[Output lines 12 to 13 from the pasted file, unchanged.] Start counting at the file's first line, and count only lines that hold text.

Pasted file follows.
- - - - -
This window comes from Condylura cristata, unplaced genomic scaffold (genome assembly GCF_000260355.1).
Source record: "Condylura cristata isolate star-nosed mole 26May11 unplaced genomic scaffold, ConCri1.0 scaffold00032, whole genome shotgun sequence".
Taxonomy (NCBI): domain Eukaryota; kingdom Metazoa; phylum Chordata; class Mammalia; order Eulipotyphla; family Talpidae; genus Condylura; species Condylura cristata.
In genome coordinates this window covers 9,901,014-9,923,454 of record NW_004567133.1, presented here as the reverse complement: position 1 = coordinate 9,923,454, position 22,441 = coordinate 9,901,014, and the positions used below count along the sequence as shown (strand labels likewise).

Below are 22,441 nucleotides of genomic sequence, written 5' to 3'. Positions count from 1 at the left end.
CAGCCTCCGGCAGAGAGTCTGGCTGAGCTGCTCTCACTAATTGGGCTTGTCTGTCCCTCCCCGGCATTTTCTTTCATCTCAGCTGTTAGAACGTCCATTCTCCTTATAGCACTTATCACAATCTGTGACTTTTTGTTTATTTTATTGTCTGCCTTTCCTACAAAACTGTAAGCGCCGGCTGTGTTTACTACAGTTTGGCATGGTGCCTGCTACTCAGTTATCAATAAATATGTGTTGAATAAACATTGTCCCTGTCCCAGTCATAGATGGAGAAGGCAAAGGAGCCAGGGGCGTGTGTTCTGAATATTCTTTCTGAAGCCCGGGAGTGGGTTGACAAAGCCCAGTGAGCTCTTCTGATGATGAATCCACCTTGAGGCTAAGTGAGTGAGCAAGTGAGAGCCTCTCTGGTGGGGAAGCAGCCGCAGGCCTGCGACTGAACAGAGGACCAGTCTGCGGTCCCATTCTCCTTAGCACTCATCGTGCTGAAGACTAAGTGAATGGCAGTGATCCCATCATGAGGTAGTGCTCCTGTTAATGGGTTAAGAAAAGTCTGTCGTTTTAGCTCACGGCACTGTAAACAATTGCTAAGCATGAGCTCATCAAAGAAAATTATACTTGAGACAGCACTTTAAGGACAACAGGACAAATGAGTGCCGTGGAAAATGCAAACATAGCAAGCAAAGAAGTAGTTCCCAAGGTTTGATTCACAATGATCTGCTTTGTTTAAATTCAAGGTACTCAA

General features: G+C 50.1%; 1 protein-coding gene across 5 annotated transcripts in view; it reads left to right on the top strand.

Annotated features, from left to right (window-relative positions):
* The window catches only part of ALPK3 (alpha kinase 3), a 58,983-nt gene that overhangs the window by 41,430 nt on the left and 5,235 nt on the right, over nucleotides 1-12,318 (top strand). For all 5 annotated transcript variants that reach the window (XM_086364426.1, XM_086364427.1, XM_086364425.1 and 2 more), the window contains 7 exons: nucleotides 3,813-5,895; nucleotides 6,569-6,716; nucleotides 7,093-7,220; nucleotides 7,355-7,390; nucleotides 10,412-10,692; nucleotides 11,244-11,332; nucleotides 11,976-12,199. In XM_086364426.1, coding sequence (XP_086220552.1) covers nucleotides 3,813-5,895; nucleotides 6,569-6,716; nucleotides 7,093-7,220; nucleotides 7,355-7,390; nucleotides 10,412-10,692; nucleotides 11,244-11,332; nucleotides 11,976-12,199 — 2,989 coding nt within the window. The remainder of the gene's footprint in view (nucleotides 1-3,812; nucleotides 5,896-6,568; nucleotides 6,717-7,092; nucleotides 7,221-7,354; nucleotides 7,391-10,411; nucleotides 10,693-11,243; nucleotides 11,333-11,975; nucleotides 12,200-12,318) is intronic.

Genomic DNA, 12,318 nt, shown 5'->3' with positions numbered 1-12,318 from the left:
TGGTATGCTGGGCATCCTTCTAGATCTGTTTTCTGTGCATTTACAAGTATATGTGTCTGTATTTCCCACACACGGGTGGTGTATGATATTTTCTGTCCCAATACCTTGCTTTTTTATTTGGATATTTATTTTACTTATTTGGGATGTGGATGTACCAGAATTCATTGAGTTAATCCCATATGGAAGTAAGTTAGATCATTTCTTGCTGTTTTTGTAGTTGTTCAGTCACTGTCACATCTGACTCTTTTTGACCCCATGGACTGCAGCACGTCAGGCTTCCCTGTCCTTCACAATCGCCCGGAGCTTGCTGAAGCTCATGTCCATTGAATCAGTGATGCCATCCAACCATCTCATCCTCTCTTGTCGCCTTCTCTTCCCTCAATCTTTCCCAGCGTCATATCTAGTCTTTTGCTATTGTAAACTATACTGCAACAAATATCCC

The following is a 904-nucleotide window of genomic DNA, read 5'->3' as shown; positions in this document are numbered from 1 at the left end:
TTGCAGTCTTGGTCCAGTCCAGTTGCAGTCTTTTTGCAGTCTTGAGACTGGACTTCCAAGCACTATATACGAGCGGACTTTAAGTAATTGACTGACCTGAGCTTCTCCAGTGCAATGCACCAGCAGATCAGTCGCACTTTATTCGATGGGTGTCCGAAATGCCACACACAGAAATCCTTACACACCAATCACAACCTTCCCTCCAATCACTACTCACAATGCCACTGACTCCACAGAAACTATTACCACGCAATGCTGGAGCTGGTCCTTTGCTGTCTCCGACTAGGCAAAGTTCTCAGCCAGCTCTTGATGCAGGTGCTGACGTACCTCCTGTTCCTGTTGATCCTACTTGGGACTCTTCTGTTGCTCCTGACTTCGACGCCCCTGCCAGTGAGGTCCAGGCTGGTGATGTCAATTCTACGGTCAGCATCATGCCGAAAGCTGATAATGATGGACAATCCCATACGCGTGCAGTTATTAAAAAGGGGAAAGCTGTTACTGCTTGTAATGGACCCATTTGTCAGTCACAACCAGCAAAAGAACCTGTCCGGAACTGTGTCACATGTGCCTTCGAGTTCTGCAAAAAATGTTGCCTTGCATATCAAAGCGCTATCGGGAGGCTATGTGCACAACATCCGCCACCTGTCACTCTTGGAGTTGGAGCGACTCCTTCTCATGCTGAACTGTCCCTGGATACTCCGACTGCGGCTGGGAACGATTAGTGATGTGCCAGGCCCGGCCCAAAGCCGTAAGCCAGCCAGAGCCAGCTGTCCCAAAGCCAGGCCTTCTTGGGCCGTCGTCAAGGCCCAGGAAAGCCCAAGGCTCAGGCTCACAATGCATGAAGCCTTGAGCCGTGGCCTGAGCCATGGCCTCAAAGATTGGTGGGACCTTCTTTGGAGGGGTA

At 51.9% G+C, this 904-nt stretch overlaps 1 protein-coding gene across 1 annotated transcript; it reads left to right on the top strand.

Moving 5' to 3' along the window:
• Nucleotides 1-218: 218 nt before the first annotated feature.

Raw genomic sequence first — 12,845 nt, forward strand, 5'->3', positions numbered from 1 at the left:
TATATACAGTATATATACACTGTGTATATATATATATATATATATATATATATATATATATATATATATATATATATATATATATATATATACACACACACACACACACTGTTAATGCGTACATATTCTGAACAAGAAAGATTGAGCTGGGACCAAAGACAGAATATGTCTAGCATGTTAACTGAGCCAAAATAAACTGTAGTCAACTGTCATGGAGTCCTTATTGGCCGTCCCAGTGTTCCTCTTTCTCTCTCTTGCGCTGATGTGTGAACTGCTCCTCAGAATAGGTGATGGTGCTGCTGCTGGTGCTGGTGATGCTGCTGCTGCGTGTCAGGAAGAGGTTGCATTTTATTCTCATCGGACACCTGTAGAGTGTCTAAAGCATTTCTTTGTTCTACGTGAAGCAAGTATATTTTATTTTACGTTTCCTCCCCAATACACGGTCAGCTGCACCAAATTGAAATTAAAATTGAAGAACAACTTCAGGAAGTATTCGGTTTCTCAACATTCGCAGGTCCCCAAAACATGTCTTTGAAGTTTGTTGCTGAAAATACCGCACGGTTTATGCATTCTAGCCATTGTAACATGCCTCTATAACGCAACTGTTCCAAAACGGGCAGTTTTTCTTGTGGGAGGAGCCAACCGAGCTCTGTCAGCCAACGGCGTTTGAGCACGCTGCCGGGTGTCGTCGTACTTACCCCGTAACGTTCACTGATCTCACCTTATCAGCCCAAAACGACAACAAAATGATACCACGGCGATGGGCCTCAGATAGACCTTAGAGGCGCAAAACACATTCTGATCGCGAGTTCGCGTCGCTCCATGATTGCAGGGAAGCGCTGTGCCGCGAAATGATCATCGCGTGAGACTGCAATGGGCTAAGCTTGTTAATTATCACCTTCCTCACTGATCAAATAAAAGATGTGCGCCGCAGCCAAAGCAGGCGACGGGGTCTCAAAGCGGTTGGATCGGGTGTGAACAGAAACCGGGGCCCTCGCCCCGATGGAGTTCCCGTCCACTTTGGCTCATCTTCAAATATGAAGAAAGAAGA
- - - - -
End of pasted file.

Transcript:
The following is a 904-nucleotide window of genomic DNA, read 5'->3' as shown; positions in this document are numbered from 1 at the left end:
TTGCAGTCTTGGTCCAGTCCAGTTGCAGTCTTTTTGCAGTCTTGAGACTGGACTTCCAAGCACTATATACGAGCGGACTTTAAGTAATTGACTGACCTGAGCTTCTCCAGTGCAATGCACCAGCAGATCAGTCGCACTTTATTCGATGGGTGTCCGAAATGCCACACACAGAAATCCTTACACACCAATCACAACCTTCCCTCCAATCACTACTCACAATGCCACTGACTCCACAGAAACTATTACCACGCAATGCTGGAGCTGGTCCTTTGCTGTCTCCGACTAGGCAAAGTTCTCAGCCAGCTCTTGATGCAGGTGCTGACGTACCTCCTGTTCCTGTTGATCCTACTTGGGACTCTTCTGTTGCTCCTGACTTCGACGCCCCTGCCAGTGAGGTCCAGGCTGGTGATGTCAATTCTACGGTCAGCATCATGCCGAAAGCTGATAATGATGGACAATCCCATACGCGTGCAGTTATTAAAAAGGGGAAAGCTGTTACTGCTTGTAATGGACCCATTTGTCAGTCACAACCAGCAAAAGAACCTGTCCGGAACTGTGTCACATGTGCCTTCGAGTTCTGCAAAAAATGTTGCCTTGCATATCAAAGCGCTATCGGGAGGCTATGTGCACAACATCCGCCACCTGTCACTCTTGGAGTTGGAGCGACTCCTTCTCATGCTGAACTGTCCCTGGATACTCCGACTGCGGCTGGGAACGATTAGTGATGTGCCAGGCCCGGCCCAAAGCCGTAAGCCAGCCAGAGCCAGCTGTCCCAAAGCCAGGCCTTCTTGGGCCGTCGTCAAGGCCCAGGAAAGCCCAAGGCTCAGGCTCACAATGCATGAAGCCTTGAGCCGTGGCCTGAGCCATGGCCTCAAAGATTGGTGGGACCTTCTTTGGAGGGGTA